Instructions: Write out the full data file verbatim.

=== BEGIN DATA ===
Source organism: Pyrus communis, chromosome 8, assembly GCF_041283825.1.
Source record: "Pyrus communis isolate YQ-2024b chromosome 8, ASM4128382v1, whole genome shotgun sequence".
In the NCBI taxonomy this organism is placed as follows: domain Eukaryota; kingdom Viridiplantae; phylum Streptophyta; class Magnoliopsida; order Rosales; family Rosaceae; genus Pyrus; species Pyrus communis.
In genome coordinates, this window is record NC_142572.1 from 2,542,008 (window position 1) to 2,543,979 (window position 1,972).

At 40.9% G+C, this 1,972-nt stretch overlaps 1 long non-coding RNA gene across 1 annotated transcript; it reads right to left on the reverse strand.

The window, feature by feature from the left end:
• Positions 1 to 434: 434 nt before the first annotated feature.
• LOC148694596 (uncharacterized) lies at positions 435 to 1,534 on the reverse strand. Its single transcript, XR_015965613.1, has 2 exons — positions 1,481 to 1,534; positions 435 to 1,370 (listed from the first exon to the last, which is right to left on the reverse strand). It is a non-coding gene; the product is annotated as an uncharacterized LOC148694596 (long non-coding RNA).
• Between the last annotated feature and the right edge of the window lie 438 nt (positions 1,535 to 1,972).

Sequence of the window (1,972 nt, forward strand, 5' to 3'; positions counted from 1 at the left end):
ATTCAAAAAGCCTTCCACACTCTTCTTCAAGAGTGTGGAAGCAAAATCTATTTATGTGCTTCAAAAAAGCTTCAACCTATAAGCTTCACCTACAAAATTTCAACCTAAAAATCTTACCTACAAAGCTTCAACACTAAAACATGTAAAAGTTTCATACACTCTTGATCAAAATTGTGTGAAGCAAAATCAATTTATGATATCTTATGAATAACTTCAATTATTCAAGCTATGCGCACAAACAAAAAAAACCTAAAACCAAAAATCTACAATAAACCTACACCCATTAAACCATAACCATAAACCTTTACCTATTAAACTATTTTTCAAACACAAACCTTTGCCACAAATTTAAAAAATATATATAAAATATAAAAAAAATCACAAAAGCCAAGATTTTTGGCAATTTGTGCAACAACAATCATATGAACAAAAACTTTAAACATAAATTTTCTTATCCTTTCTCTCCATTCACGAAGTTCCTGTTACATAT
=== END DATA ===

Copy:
Source organism: Pyrus communis, chromosome 8, assembly GCF_041283825.1.
Source record: "Pyrus communis isolate YQ-2024b chromosome 8, ASM4128382v1, whole genome shotgun sequence".
In the NCBI taxonomy this organism is placed as follows: domain Eukaryota; kingdom Viridiplantae; phylum Streptophyta; class Magnoliopsida; order Rosales; family Rosaceae; genus Pyrus; species Pyrus communis.
In genome coordinates, this window is record NC_142572.1 from 2,542,008 (window position 1) to 2,543,979 (window position 1,972).

At 40.9% G+C, this 1,972-nt stretch overlaps 1 long non-coding RNA gene across 1 annotated transcript; it reads right to left on the reverse strand.

The window, feature by feature from the left end:
• Positions 1 to 434: 434 nt before the first annotated feature.
• LOC148694596 (uncharacterized) lies at positions 435 to 1,534 on the reverse strand. Its single transcript, XR_015965613.1, has 2 exons — positions 1,481 to 1,534; positions 435 to 1,370 (listed from the first exon to the last, which is right to left on the reverse strand). It is a non-coding gene; the product is annotated as an uncharacterized LOC148694596 (long non-coding RNA).
• Between the last annotated feature and the right edge of the window lie 438 nt (positions 1,535 to 1,972).

Sequence of the window (1,972 nt, forward strand, 5' to 3'; positions counted from 1 at the left end):
ATTCAAAAAGCCTTCCACACTCTTCTTCAAGAGTGTGGAAGCAAAATCTATTTATGTGCTTCAAAAAAGCTTCAACCTATAAGCTTCACCTACAAAATTTCAACCTAAAAATCTTACCTACAAAGCTTCAACACTAAAACATGTAAAAGTTTCATACACTCTTGATCAAAATTGTGTGAAGCAAAATCAATTTATGATATCTTATGAATAACTTCAATTATTCAAGCTATGCGCACAAACAAAAAAAACCTAAAACCAAAAATCTACAATAAACCTACACCCATTAAACCATAACCATAAACCTTTACCTATTAAACTATTTTTCAAACACAAACCTTTGCCACAAATTTAAAAAATATATATAAAATATAAAAAAAATCACAAAAGCCAAGATTTTTGGCAATTTGTGCAACAACAATCATATGAACAAAAACTTTAAACATAAATTTTCTTATCCTTTCTCTCCATTCACGAAGTTCCTGTTACATAT